Trump relaunches trade battle with Europe

 Trump relaunches trade battle with Europe

US President Donald Trump has relaunched a major trade offensive against Europe, threatening to hit the EU with damaging auto tariffs if Europeans failed to agree a long-delayed trade deal.

“The European Union is tougher to deal with than anybody. They’ve taken advantage of our country for many years,” Mr Trump told Fox Business News on the sidelines of the World Economic Forum in Davos.

“Ultimately, it will be very easy because if we can’t make a deal, we’ll have to put 25% tariffs on their cars,” he added.

Mr Trump added that his attention would now to turn to Europe, after he sealed a trade truce with China after several years of a trade war that destabilised the world economy.

“I wanted to wait till I finished China, to be honest with you. I always like to be very transparent. I wanted to wait till I finished China. I didn’t want to go with China and Europe at the same time.”

Mr Trump’s comments came a day after he said he held positive meeting with new EU Commission President Ursula von der Leyen on working towards reaching a US-EU trade pact.

A French diplomatic source said over the weekend that French President Emmanauel Macron and Mr Trump agreed in telephone talks to give negotiations a chance to avoid “a trade war that will benefit no one”.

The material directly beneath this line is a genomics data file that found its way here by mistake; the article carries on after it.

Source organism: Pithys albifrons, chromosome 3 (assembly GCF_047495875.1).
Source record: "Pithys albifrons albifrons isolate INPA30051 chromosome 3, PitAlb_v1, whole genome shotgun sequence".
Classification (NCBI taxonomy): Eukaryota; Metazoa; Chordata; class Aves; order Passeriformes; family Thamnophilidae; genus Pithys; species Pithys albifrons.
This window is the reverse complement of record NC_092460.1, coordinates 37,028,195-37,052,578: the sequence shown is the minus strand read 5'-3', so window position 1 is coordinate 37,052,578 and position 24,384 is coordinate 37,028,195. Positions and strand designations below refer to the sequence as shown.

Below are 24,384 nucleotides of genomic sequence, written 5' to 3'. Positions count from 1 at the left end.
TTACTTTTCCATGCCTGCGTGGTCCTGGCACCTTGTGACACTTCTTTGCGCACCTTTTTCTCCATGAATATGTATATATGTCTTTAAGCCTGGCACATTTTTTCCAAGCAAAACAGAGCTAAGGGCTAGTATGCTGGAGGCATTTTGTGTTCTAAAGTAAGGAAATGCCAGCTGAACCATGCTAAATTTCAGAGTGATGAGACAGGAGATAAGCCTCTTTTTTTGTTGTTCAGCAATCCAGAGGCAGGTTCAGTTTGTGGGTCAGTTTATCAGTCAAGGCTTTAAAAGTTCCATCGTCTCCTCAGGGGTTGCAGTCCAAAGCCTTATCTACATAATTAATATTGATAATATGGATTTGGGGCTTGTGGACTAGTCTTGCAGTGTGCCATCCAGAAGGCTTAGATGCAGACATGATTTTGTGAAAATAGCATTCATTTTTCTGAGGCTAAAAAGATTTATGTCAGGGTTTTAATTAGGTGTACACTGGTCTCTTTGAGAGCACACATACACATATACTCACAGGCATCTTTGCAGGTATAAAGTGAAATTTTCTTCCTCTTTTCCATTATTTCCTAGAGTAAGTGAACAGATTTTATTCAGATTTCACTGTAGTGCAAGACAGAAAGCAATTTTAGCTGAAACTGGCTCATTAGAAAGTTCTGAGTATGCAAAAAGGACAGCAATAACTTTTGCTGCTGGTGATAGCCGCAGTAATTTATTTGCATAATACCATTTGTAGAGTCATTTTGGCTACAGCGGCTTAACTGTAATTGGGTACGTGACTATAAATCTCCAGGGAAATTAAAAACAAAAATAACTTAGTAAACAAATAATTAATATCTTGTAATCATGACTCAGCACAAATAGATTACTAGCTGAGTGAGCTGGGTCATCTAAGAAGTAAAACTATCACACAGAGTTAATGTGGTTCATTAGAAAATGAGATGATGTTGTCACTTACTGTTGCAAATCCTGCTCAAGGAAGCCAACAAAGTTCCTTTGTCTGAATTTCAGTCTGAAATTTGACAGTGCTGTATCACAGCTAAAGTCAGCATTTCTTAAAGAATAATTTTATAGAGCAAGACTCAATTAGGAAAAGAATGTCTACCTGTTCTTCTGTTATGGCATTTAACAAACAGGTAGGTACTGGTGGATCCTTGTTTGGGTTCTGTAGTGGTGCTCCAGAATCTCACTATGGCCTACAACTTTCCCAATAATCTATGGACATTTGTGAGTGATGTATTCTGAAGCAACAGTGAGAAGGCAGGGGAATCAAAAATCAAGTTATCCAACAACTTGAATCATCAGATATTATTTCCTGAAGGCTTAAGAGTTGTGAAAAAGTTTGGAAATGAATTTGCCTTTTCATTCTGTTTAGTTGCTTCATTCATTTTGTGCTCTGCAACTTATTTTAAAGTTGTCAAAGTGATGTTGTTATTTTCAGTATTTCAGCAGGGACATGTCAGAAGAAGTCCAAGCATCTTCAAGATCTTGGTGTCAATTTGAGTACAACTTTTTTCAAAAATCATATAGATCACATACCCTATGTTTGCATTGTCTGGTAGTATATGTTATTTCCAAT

Washington had also moved this month to ease tensions on other trade fronts.

The US Senate this month voted to approve a new trade agreement linking the United States, Canada and Mexico. The United States and China also signed a long-awaited, if partial, deal to ease trade frictions.

Separately, US Treasury Secretary Steven Mnuchin and his British counterpart Sajid Javid clashed over taxation in a brewing battle over how Europe taxes the world’s biggest technology firms.

Mr Javid said Britain would press ahead with a digital service tax in April even as Mr Mnuchin, sitting close by him feet away on the same stage at the WEF, said such a move could generate “arbitrary” retaliation.

Several European nations are considering taxes on search engines, social media platforms and online marketplaces to compensate for lost revenues, drawing the ire of the US which claims that such a tax unfairly targets US firms.

“International tax issues are very complicated and take along time to look at. If people want to just arbitrarily put taxes on our digital companies, we’ll consider arbitrarily putting taxes on car companies,” Mr Mnuchin told the WEF panel.

France, which considered a similar tax, agreed this week to suspend down payments for this year’s digital tax after Washington threatened retaliation with tariffs on French wine.

Mr Javid said Britain would not back down.

“We plan to go ahead with our digital services tax in April,” Mr Javid said. “It’s a proportionate tax and it’s deliberately designed as a temporary tax, so it will fall away once there is an international solution.”

Seemingly trying to ease the tension, Mr Mnuchin added that talks over the issue would be done in private, not on live television, and the key discussion is likely to be between President Trump and British Prime Minister Boris Johnson.

Mr Mnuchin also said that the US was ready to strike a new trade agreement with Britain after it leaves the European Union.

“We’re very much looking forward to a new trade agreement with the UK. That’s a big priority of ours for this year”.

He jokingly added the he was disappointed that Britain would not do a deal with the US ahead of the EU given that it would be an easier negotiating partner.